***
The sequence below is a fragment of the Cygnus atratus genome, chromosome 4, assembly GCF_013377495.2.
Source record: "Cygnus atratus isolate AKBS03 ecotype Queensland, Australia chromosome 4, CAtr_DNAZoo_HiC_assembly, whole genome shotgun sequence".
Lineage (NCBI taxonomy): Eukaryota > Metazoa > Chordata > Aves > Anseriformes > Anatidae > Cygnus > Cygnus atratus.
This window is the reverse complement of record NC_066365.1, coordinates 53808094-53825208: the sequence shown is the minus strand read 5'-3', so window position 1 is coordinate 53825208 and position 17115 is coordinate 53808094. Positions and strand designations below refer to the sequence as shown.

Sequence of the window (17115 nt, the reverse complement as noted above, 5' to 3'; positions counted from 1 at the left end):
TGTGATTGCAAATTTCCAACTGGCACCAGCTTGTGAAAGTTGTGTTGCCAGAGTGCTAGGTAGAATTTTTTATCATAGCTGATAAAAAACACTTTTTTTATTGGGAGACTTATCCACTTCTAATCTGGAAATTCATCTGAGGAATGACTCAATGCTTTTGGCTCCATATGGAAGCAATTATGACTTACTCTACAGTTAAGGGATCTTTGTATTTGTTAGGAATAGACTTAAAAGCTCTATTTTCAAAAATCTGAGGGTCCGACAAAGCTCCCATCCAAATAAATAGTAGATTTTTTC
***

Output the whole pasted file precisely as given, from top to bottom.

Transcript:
The sequence below is a fragment of the Cygnus atratus genome, chromosome 4, assembly GCF_013377495.2.
Source record: "Cygnus atratus isolate AKBS03 ecotype Queensland, Australia chromosome 4, CAtr_DNAZoo_HiC_assembly, whole genome shotgun sequence".
Lineage (NCBI taxonomy): Eukaryota > Metazoa > Chordata > Aves > Anseriformes > Anatidae > Cygnus > Cygnus atratus.
This window is the reverse complement of record NC_066365.1, coordinates 53808094-53825208: the sequence shown is the minus strand read 5'-3', so window position 1 is coordinate 53825208 and position 17115 is coordinate 53808094. Positions and strand designations below refer to the sequence as shown.

Sequence of the window (17115 nt, the reverse complement as noted above, 5' to 3'; positions counted from 1 at the left end):
TGTGATTGCAAATTTCCAACTGGCACCAGCTTGTGAAAGTTGTGTTGCCAGAGTGCTAGGTAGAATTTTTTATCATAGCTGATAAAAAACACTTTTTTTATTGGGAGACTTATCCACTTCTAATCTGGAAATTCATCTGAGGAATGACTCAATGCTTTTGGCTCCATATGGAAGCAATTATGACTTACTCTACAGTTAAGGGATCTTTGTATTTGTTAGGAATAGACTTAAAAGCTCTATTTTCAAAAATCTGAGGGTCCGACAAAGCTCCCATCCAAATAAATAGTAGATTTTTTC